David Villa’s career has been beyond his wildest dreams.
He’s Spain’s all-time leading goalscorer, a World Cup, European Championship and Champions League winner, while the list of individual and team accolades he’s accrued is endless.
“Football was much, much more than I hoped it would be,” the New York City FC striker told CNN ahead of his team’s opening day MLS defeat to Orlando. “If I dreamed as a kid, I could never have foreseen such amazing things.”
Born in Asturias, northern Spain, Villa credits his career to a foundation of dedication and graft, traits which, perhaps unsurprisingly, run in the blood given his father, Jose Manuel, was a coal miner.
“I’ve worked hard, I’ve fought to be where I am,” Villa added. “The people around me have made a lot of sacrifices to help me.”
Not that Villa, who has entered his 16th year as a professional footballer, has any desire to reminisce about his career just yet.
“Looking back and thinking about the past and what I’ve done makes no sense — I’d like to keep achieving things. Then, when I retire, I will appreciate everything that’s happened and everything I’ve achieved.”
At the age of 35, while most players would be feeling the physical toll of 15 years in professional sport, Villa says he has just completed the first injury-free season of his career.
With 23 goals and four assists in 2016, Villa was named in the MLS All-Star team for the second consecutive year and voted the league’s Most Valuable Player.
Although an established league in its 22nd year, MLS still attracts snide remarks about a perceived lack of quality.
The influx of big European names in the twilight of their careers — of which Villa was one — only fueled the notion it was a retirement home for the stars, but the arrival of Italy striker Sebastian Giovinco and Mexico forward Giovani dos Santos in the prime of their careers has caused its detractors to think again.
“I don’t think there is anyone that can come to the MLS for one, two, three months and talk badly about the league,” says Villa, defending the league’s standard.
“All these comments from people that talk badly about it, without a doubt it’s because they haven’t analyzed the league.
“I’ve been here, I’ve seen the league for a long time and it deserves respect from everybody for how good it is.”
When Villa was four, he thought a broken femur had scuppered any hopes of him becoming a professional footballer. Little did he know, that fractured leg would be his lucky break.
While he was still in a cast, which stretched from his ankle to his hip, Jose Manuel — a “football fanatic,” according to his son — would return home after an arduous day in the mine and spend hours rolling the ball to Villa’s left leg, his weaker foot.
Months of repetition allowed Villa to become ambipedal, something which undoubtedly helped him become one of the most feared strikers in the world.
“My dad has always said when he’s done interviews that he always had his doubts, even though he saw something special in me compared to other kids he saw training,” Villa recalls.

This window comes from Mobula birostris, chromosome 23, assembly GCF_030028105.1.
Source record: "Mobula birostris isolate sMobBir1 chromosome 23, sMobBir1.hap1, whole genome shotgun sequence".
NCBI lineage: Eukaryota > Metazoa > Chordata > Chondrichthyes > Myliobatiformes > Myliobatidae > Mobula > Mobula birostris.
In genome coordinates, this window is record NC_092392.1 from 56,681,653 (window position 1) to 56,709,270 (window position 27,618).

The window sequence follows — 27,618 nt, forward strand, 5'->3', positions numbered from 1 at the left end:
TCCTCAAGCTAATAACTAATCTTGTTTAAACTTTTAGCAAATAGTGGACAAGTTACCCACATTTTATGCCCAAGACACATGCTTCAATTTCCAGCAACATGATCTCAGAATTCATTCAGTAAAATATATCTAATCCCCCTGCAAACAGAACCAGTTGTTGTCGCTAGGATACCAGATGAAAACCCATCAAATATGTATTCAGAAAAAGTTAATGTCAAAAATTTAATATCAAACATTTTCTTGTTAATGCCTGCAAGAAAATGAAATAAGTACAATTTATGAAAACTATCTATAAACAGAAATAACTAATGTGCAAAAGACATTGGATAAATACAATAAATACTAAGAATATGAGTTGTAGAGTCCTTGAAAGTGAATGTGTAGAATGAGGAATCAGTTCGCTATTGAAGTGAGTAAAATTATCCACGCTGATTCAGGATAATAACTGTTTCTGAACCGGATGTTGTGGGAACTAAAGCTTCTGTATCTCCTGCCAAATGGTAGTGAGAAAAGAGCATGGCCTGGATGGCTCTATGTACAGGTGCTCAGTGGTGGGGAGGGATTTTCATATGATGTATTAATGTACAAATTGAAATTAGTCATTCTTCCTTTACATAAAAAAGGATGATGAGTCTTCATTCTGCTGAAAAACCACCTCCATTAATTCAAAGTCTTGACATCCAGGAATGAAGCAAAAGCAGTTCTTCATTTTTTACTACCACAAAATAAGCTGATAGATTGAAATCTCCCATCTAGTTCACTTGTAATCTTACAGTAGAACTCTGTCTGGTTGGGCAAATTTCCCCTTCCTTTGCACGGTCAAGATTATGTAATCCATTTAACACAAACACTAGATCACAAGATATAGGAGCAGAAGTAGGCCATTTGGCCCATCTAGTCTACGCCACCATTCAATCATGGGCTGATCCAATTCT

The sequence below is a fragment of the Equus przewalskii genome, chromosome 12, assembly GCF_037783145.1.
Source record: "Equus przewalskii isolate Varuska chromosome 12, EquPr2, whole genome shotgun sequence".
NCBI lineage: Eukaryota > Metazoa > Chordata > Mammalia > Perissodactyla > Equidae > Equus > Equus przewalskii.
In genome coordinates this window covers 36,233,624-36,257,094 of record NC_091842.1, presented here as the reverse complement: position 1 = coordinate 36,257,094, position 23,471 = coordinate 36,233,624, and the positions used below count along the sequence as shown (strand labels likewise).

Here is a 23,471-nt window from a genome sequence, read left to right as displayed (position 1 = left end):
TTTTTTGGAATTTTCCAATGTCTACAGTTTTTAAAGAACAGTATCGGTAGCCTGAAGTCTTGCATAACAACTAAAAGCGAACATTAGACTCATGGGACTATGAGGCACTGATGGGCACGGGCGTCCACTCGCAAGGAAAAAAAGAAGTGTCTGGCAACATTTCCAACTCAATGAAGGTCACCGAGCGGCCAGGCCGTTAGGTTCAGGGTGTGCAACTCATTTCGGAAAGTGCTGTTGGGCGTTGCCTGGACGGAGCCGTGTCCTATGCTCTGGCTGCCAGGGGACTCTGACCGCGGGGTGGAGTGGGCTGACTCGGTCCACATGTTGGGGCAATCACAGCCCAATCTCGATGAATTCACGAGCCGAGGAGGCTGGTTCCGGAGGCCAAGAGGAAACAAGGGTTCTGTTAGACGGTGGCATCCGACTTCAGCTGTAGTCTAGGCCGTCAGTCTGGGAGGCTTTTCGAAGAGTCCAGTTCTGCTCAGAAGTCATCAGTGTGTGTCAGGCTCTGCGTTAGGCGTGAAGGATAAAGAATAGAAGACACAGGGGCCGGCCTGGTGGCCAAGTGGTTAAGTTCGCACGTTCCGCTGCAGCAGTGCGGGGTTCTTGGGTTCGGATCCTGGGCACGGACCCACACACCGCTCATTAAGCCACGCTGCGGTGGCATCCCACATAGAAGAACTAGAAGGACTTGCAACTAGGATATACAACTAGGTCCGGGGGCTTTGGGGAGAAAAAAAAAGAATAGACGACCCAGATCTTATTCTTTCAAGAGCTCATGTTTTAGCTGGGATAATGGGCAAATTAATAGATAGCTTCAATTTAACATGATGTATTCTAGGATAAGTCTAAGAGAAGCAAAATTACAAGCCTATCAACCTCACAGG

“Obviously he could have been confused in that moment as I was his son, and you always see more in your own son than other kids.
“But little by little, with his help and support every day, he helped me a lot to achieve the dream that we both had. So he was, and still is, a very important part in my career.”
Villa’s footballing dream has allowed him to travel the world and accumulate accolades, riches and life experiences, though the former Spain international will never forget his upbringing in the village of Tuilla, which has a population of just 1,500.
“I think everyone needs to remember where they came from,” Villa says. “Realistically, I’ve lived brilliant experiences thanks to football.
“But the first 21 years of my life I lived in Asturias, so David Villa, not just the footballer but also the person, was created there, was formed there.
“Obviously with all these experiences in different cities one goes on learning and becoming more mature, but everything that I am today has those roots — you can’t forget where you come from.”
Pep and Messi
Those experiences helped mold Villa into one of the best players in the world and, at the age of 28, he ended up playing for one of the best clubs under one of the best managers after leaving Valencia for Barcelona.
If he made his name at Valencia, Villa’s most successful years came during his time at Barca. Over three years, he amassed eight major trophies, including two La Ligas, one Champions League and a Copa del Rey.
His time in Catalonia coincided with Lionel Messi’s rise to global acclaim, while he was also an integral part of Pep Guardiola’s Barcelona that is considered by many one of the greatest teams of all time.
“I would like to praise all of my coaches,” Villa says. “From Pep to the first I had as a kid, because all of them have helped make me who I am.
“But yes, Pep was special in my career. I think he’s shown what he is like as a coach with everything he has achieved — with him I think I evolved my game.
“I learned a lot of things that made me be a better player and have more of a variety on the pitch.”
So having rubbed shoulders every day with Messi at Barcelona, is the Argentine better than Cristiano Ronaldo?
“We are very lucky to be born in an era in which they are both playing and I think we need to enjoy them,” says Villa, who concedes his opinion might be a touch biased.
“Obviously, if you ask for my opinion, it’s Leo. I think he has something different, not just to Cristiano, but to everyone else.
“Having him as a teammate and seeing him every day only increases that feeling.”
Now settled with his wife and three kids in New York, where he currently bemoans the bitter winter cold, Villa feels at home.
At his age, he admits the inevitability of retirement is slowly creeping up on him but, already in talks to extend his current contract beyond 2017, Villa isn’t ready to reminisce just yet.
The dream goes on.